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Founding Aloha Mask and Providing PPE for Thousands

Posted on Wednesday, June 10, 2020

Sergey Negrashov is an ARCS Scholar at University of Hawaii at Manoa, who graduated in May 2020 with a PhD in Information and Computer Science. When the COVID-19 pandemic hit Hawaii, Sergey became aware of the severe shortage of protective masks available to healthcare workers and first responders in the state. In response, he founded Aloha Mask, a volunteer organization that creates sewing kits in a fraction of the time normally required for the pre-sewing assembly of materials. Sergey used assembly-line production methods to produce the kits. More than 400 volunteer sewers have turned Aloha Mask kits into reliable, high-quality, cloth masks, and 40 drivers have distributed them. Incorporating safety standards overseen by a PhD in virology and atmospheric testing to ensure sufficient air filtration, Sergey states that the masks are serving as a highly effective preemptive measure against possible asymptomatic transmission of COVID-19 for more than 10,000 healthcare workers and first responders. 

This accomplishment may not have been possible for Sergey if he had not received an ARCS Scholar Award. Due to his own health concerns, Sergey had considered leaving his graduate program. “It was an honor to be selected for an ARCS Foundation Scholar Award during a difficult time in my life,” Sergey says. “My ARCS Foundation Award helped me stay on track and finish my PhD.”

You can learn more about Sergey’s efforts creating mask sewing kits aimed at saving lives here.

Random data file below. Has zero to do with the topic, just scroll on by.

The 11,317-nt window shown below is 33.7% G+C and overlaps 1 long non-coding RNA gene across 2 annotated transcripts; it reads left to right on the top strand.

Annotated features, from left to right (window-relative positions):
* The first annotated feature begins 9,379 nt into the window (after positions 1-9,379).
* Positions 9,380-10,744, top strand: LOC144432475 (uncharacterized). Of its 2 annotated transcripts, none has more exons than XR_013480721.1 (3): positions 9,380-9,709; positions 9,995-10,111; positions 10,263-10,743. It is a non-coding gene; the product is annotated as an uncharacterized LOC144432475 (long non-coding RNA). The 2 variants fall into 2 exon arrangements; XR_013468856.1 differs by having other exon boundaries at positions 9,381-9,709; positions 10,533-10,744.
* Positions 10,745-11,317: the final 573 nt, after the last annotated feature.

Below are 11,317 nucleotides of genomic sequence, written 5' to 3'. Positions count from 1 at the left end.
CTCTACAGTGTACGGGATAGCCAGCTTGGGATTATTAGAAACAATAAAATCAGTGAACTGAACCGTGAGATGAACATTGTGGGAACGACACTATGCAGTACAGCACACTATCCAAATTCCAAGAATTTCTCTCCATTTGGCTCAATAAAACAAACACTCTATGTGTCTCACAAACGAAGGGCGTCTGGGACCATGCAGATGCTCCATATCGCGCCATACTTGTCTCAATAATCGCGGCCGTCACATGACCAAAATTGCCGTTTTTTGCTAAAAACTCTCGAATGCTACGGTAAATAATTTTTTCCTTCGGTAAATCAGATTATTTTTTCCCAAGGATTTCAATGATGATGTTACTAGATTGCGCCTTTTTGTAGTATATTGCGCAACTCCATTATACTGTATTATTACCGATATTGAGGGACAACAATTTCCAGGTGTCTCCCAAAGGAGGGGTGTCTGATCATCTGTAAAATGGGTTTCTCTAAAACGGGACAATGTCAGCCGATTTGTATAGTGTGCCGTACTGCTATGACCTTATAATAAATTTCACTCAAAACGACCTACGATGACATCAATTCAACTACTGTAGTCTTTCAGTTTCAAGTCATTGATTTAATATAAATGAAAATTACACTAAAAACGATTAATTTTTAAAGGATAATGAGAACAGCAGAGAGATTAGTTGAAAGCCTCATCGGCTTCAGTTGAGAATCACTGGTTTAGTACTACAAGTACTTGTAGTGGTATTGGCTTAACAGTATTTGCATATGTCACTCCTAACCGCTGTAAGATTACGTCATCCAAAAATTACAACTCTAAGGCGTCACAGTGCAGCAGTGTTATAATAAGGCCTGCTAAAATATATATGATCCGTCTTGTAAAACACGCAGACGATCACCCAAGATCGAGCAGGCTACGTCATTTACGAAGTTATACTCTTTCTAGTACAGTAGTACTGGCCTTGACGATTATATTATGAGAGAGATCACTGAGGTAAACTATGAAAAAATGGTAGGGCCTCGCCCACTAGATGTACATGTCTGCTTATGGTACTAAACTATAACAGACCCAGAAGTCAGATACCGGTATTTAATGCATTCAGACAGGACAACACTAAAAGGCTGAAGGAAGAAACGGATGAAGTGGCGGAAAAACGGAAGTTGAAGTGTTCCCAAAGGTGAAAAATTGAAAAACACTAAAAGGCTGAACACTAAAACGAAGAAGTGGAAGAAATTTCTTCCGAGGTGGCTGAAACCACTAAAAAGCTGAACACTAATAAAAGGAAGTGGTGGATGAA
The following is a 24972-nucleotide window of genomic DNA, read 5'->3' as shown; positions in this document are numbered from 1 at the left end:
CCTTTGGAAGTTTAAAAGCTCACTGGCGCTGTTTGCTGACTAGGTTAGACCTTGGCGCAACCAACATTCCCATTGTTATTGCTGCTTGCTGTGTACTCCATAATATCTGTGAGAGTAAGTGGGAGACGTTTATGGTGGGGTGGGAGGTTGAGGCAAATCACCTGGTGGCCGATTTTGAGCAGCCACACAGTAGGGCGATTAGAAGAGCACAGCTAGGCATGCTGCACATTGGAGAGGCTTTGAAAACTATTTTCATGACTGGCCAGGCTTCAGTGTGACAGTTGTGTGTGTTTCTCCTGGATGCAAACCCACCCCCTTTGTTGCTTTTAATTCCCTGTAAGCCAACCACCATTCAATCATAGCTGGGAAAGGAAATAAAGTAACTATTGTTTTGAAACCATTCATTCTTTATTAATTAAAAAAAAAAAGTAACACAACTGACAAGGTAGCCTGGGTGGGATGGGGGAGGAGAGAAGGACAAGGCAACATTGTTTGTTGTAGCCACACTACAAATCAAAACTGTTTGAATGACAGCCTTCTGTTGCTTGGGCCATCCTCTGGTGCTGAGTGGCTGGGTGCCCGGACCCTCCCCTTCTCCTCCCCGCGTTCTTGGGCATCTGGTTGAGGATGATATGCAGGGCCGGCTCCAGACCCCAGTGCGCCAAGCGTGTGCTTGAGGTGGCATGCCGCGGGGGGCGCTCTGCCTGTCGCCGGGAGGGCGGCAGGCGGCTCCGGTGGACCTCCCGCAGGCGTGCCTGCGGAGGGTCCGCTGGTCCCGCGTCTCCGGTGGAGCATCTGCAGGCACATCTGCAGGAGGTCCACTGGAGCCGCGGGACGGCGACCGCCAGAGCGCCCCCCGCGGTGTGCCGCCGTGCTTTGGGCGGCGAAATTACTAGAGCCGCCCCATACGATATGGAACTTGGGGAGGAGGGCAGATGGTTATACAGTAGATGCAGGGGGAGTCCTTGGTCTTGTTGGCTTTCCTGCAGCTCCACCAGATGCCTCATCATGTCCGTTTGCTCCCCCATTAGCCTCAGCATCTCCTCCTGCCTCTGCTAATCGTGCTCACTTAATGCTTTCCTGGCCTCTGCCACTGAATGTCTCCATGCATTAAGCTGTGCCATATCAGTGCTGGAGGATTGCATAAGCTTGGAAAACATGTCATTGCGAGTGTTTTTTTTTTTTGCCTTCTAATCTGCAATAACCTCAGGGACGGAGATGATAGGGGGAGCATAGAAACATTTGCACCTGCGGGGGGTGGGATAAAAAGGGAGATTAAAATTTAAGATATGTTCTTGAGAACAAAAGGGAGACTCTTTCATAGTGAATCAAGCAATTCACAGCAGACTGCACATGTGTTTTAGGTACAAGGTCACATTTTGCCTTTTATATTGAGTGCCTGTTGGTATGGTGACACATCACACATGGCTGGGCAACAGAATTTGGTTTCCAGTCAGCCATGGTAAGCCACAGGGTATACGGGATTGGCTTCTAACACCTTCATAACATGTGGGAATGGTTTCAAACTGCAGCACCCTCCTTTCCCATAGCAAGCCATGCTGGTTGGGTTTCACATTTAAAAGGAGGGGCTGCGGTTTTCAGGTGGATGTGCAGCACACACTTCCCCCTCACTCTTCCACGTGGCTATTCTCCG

Along with three other ARCS Scholars, Sergey participated on the ARCS Scholar COVID-19 Panel on June 12, 2020. Below are Sergey’s responses to followup questions on his projects to combat COVID-19.

Q: What were the safety guidelines for creating Aloha Mask’s version of the masks?

A: Our safety guidelines were developed by a team consisting of a virologist from Oceanit Labs and lab safety personnel from University of Hawaii. Following CDC guidelines for mask sanitization, we used a laboratory oven to heat all the mask kits going out to our volunteers to 70 degrees Celsius for thirty minutes in Ziplock bags. The kits were then considered sterile and were not opened until they reached the sewing volunteer. Our drivers used masks and all the handoffs between the drivers and sewing volunteers were contact-free. Finally, we encouraged the hospitals to treat all the masks we delivered to be treated as infection carriers and recommended that they pass the masks through their laundry system. 

Q: Can the public purchase masks from Aloha Mask?

A: Our masks were never for sale, instead we donated all the masks to frontline workers. Aloha Mask never accepted monetary donations. Instead, all of our donations were in the form of fabric or sewing supplies. 

Q: What kind of research are you engaged in now?

A: I am an Applied Physicist at Oceanit Labs in Honolulu. I work on a multitude of engineering and physics projects, but my specialty is in high-speed communication and electronics design.